Fletcher Political Risk Conference Hosts Panel Discussion on Shifts in Global Power

By Hannah Campeanu, MALD 2024 Candidate, The Fletcher School

On March 10, 2023, the Fletcher Russia and Eurasia program sponsored a panel on “Distribution of Powers in the World Today” as part of the Fletcher Political Risk Conference. Organized by the Fletcher Political Risk Group, the two-day student-run conference was on the theme, “The Great Transition: An Attempted Shift Towards Autonomy,” and featured insightful analyses from industry professionals. 

The “Distribution of Powers in the World Today” discussion was moderated by Professor Daniel Drezner, the co-director of the Russia and Eurasia Program. The panelists included Claire Kaiser, head of strategy at McLarty Associates; Carlos Alvarado Quesada, former president of Costa Rica and professor at The Fletcher School; Graeme Thompson, senior analyst at the Eurasia Group; and Jonathan Brookfield, professor at The Fletcher School.

Professor Drezner framed the discussion in terms of the shifts in power occurring in the world today, such as the decreasing effectiveness of military power and the changing balance between man and nature. 

Claire Kaiser opened by describing some other current shifts in power, like the recent failures of nuclear arms control, the rising importance of data, and the growing race for critical metals. She addressed how Russia’s war in Ukraine has changed the global risk environment from a commercial perspective, noting that Russia’s power will continue to decrease as the war continues.

Kaiser explained, “As the war goes on and as the economic dimension becomes clear between China and Russia, Russia will look more and more like China’s Belarus, to put it in terms Russia would be familiar with. Needless to say, I don’t think that’s a position Russia would necessarily want to be in, but that’s the reality.”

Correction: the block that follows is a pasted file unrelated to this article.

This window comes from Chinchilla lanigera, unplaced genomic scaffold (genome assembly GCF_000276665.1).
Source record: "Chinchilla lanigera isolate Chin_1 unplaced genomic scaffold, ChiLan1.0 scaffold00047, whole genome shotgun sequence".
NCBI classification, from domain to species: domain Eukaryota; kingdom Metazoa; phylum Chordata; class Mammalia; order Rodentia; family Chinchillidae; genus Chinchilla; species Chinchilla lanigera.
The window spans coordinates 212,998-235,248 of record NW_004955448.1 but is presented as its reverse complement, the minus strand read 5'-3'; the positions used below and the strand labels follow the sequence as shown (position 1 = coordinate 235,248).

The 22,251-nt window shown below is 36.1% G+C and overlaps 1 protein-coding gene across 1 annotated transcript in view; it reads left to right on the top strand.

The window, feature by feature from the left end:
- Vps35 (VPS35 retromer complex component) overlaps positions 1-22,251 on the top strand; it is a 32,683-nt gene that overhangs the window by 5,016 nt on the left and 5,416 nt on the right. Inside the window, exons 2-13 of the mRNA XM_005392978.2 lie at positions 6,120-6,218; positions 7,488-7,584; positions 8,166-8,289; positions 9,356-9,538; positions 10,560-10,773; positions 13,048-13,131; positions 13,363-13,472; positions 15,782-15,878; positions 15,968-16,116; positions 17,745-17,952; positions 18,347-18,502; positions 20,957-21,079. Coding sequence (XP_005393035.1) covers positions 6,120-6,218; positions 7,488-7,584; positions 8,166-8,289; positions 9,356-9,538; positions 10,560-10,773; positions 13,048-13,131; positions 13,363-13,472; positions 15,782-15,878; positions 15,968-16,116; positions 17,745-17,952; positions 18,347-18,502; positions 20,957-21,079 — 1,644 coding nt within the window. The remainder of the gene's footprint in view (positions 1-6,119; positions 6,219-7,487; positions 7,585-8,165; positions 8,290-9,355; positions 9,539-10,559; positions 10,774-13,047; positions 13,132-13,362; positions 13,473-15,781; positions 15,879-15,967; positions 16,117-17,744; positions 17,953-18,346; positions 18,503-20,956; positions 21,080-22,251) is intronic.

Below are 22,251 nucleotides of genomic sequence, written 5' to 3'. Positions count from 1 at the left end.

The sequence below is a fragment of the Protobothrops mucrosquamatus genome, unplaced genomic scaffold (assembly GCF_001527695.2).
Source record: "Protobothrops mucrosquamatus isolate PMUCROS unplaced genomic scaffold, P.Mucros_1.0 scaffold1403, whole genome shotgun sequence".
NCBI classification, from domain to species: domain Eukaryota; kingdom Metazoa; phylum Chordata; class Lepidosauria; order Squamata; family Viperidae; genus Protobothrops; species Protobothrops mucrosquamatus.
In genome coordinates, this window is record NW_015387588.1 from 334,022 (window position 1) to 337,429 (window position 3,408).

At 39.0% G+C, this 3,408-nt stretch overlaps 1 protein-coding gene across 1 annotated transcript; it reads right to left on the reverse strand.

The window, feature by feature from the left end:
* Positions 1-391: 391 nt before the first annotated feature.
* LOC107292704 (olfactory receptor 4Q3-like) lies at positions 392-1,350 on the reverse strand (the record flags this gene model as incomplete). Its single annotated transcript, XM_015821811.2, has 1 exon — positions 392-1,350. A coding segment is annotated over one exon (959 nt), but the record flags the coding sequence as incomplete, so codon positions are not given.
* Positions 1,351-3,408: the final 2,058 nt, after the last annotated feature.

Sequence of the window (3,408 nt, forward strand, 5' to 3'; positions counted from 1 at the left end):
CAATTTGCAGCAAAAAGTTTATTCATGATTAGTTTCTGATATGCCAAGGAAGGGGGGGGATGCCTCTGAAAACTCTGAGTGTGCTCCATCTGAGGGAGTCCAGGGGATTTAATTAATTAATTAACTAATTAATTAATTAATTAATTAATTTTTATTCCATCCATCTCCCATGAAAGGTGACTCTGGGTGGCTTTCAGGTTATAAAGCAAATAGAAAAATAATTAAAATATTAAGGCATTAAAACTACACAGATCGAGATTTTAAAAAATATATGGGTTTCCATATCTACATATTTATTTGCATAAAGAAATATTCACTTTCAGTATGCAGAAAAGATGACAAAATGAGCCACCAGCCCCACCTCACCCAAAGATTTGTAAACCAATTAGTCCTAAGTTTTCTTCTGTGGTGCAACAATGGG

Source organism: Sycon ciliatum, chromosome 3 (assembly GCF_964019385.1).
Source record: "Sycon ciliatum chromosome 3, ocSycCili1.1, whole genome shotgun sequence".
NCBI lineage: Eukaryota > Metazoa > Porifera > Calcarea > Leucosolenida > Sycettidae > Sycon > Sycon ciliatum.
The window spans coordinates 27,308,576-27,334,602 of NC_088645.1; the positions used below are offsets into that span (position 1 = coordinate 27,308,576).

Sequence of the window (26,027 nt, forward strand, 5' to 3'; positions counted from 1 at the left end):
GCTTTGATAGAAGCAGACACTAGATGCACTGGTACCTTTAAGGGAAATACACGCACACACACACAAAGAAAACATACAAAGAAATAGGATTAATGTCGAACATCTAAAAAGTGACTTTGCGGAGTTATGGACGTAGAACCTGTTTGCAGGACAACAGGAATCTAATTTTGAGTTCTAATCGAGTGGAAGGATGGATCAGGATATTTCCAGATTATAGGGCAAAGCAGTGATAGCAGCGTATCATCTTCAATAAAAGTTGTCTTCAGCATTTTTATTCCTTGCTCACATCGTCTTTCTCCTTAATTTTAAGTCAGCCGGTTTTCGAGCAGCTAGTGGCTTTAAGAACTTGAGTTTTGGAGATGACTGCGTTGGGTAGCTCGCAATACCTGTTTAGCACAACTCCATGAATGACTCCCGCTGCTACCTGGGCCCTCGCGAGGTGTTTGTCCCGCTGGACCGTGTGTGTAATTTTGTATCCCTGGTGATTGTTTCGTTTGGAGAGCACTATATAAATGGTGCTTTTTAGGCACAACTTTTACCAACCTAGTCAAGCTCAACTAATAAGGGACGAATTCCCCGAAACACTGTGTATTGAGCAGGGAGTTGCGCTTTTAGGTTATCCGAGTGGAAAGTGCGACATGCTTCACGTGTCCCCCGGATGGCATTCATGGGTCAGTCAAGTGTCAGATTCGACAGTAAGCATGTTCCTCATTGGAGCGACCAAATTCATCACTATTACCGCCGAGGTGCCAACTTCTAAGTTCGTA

Carlos Alvarado Quesada then spoke on shifts in power in relation to Latin America, naming crime, democracy, governance, social unrest, and migration as some of the political risks of most concern in the region. He observed that there has been lots of rhetoric on these subjects but not adequate policymaking, either from the United States towards the region or vice versa. He also discussed the “mixed signals” sent by U.S. economic and migration policies, the concept of the world becoming regionalized rather than globalized, and Latin America’s response to a rising China.

He explained, “Any country in Latin America cannot ignore China. Most countries don’t want to pick sides, they just want to be better off. They don’t want to be forced to pick sides, but also you like good offers, you like good opportunities.”

Graeme Thompson added a few more shifts in power to the conversation for consideration, including the shift of the classical balance of power that has occurred since the end of the Cold War, the rise of new economic powerhouses like China and India, and the historical reconvergence between developed West and the rest of the world. He also hypothesized that we have moved into a technopolar world in which technological power can shift geopolitical power.

Finally, Professor Jonathan Brookfield spoke about shifts in power within China itself. He noted that institutional norms have become less important under Xi Jinping, with centralization of power taking its place. He observed that this makes the country less predictable in some ways, although Xi has become a source of continuity as an individual dominating the system.

The panelists moved on into an animated exchange of questions, debating whether scaremongering and exaggeration is part of the nature of discussions of political risk, and whether China will be able to continue its geopolitical rise with an aging populace and shrinking workforce. The event concluded with questions from the audience, which included students and guests from the Fletcher School, the Foreign Policy Research Institute, and Harvard University.


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